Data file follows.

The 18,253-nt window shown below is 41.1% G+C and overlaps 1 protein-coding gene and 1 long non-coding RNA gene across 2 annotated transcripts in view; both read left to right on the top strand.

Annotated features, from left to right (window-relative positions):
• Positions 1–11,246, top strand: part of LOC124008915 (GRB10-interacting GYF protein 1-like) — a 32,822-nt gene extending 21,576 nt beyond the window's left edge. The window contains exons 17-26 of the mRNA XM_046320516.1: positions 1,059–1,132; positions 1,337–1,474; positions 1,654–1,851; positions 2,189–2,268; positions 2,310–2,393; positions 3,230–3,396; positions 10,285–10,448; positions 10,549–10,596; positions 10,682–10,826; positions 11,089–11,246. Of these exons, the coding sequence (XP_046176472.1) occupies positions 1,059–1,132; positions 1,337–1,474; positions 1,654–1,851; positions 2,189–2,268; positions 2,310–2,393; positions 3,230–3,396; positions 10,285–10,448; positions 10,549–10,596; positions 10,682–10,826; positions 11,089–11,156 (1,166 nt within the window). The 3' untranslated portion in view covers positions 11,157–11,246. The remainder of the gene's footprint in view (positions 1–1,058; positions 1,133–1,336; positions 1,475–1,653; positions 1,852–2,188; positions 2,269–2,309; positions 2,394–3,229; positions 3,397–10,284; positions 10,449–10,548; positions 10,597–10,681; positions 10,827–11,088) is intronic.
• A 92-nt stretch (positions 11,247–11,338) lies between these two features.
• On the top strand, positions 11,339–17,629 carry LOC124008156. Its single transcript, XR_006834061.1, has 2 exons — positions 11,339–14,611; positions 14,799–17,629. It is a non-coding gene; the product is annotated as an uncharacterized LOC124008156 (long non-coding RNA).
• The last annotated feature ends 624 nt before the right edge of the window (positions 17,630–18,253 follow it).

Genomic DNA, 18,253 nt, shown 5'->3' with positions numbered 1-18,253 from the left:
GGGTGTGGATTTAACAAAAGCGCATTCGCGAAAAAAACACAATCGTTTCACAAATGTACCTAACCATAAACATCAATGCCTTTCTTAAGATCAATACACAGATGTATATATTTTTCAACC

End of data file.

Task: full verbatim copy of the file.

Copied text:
The 18,253-nt window shown below is 41.1% G+C and overlaps 1 protein-coding gene and 1 long non-coding RNA gene across 2 annotated transcripts in view; both read left to right on the top strand.

Annotated features, from left to right (window-relative positions):
• Positions 1–11,246, top strand: part of LOC124008915 (GRB10-interacting GYF protein 1-like) — a 32,822-nt gene extending 21,576 nt beyond the window's left edge. The window contains exons 17-26 of the mRNA XM_046320516.1: positions 1,059–1,132; positions 1,337–1,474; positions 1,654–1,851; positions 2,189–2,268; positions 2,310–2,393; positions 3,230–3,396; positions 10,285–10,448; positions 10,549–10,596; positions 10,682–10,826; positions 11,089–11,246. Of these exons, the coding sequence (XP_046176472.1) occupies positions 1,059–1,132; positions 1,337–1,474; positions 1,654–1,851; positions 2,189–2,268; positions 2,310–2,393; positions 3,230–3,396; positions 10,285–10,448; positions 10,549–10,596; positions 10,682–10,826; positions 11,089–11,156 (1,166 nt within the window). The 3' untranslated portion in view covers positions 11,157–11,246. The remainder of the gene's footprint in view (positions 1–1,058; positions 1,133–1,336; positions 1,475–1,653; positions 1,852–2,188; positions 2,269–2,309; positions 2,394–3,229; positions 3,397–10,284; positions 10,449–10,548; positions 10,597–10,681; positions 10,827–11,088) is intronic.
• A 92-nt stretch (positions 11,247–11,338) lies between these two features.
• On the top strand, positions 11,339–17,629 carry LOC124008156. Its single transcript, XR_006834061.1, has 2 exons — positions 11,339–14,611; positions 14,799–17,629. It is a non-coding gene; the product is annotated as an uncharacterized LOC124008156 (long non-coding RNA).
• The last annotated feature ends 624 nt before the right edge of the window (positions 17,630–18,253 follow it).

Genomic DNA, 18,253 nt, shown 5'->3' with positions numbered 1-18,253 from the left:
GGGTGTGGATTTAACAAAAGCGCATTCGCGAAAAAAACACAATCGTTTCACAAATGTACCTAACCATAAACATCAATGCCTTTCTTAAGATCAATACACAGATGTATATATTTTTCAACC